By Judy Collins  |    Monday June 14, 2021

Category: Expert Advice, Funding


Today’s jobs market is in a rapid state of flux and shows no sign of slowing down. According to polls cited by Quartz at Work, “…workers around the world are going to launch an epic game of musical chairs once offices open again and mass vaccinations bring the pandemic under control.”  In this fast-paced market, people are changing jobs at a higher rate than before. Quartz cites a study by Prudential in which they “…found that 25% of US employees expect to look for a new employer once the threat of the pandemic has decreased.” This scenario presents opportunities for recruiters to significantly increase their placements. So be aware of this trend and position yourself to take advantage and better serve your clients.

Remote working is one of the factors driving this scenario. For some, remote working is a blessing in that it gives them more flexibility and freedom, allows them to avoid onerous commutes, and generally improves their lifestyle. This pool of employees, having tasted the joys of remote work, may not want to return to the office and may be driven to find a new position. Opportunity! For others, the social interaction, human bonding, and camaraderie of the workplace is sorely missed. They may also wish to escape the feeling of being cooped up at home and are ready to get back with the Team in the office. With many employers realizing that they can significantly reduce their overhead burdens by minimizing the costs of maintaining office space, there will be pressure on employees to stay with remote working. This group of employees may choose to change jobs. Again, opportunity!

Another driver of the present flux in the market is the effect of Federal government supplemental unemployment benefits programs ($300/week extra). For many people, this provides a disincentive to return to work. With many states plagued by labor shortages, there is movement to stop participating in these supplemental plans and encourage people to go back to work. At the time of this writing, about 21 states are set to stop participating in the near term. As the work disincentives are reduced, the tide of people who want to reenter the work force will continue to rise. In many cases these people may not be able to return to their previous employer because their old job has been filled, or because the work does not meet their new expectations (remote vs. office).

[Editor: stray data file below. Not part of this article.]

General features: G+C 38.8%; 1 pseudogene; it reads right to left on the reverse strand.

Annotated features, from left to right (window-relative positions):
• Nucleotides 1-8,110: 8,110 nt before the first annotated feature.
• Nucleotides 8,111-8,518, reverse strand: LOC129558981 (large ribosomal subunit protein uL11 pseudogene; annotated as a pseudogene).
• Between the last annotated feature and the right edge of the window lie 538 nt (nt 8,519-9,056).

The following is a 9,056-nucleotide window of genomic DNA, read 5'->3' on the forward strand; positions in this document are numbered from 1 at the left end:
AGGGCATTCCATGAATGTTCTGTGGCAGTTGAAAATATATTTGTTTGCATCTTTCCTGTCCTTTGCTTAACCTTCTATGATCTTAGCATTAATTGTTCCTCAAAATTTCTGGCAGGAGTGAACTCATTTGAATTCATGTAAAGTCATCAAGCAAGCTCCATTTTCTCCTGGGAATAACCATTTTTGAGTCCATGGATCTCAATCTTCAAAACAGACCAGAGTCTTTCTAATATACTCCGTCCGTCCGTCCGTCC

Yet another factor is that companies are re-adjusting their staff to reduce operating costs by releasing people that don’t fit in with the team or lack the proper skill set. They are also adding new staff where necessary. According to ASA Staffing, new starts expanded an average of 9.3% over last year, with half of staffing firms reporting gains in new assignments. In the face of this high demand for skilled people companies rely even more on recruiters to find qualified people. Where companies have had contract workers who proved to be a good fit, conversions from contract to direct hire are also increasing. Recruiters should note that placing contract workers who ultimately go direct is an excellent means of building your business. You can earn an income stream while the employee is under contract and then collect a conversion fee when, or if, the employee is converted to direct hire. Regardless, you make your full fee.

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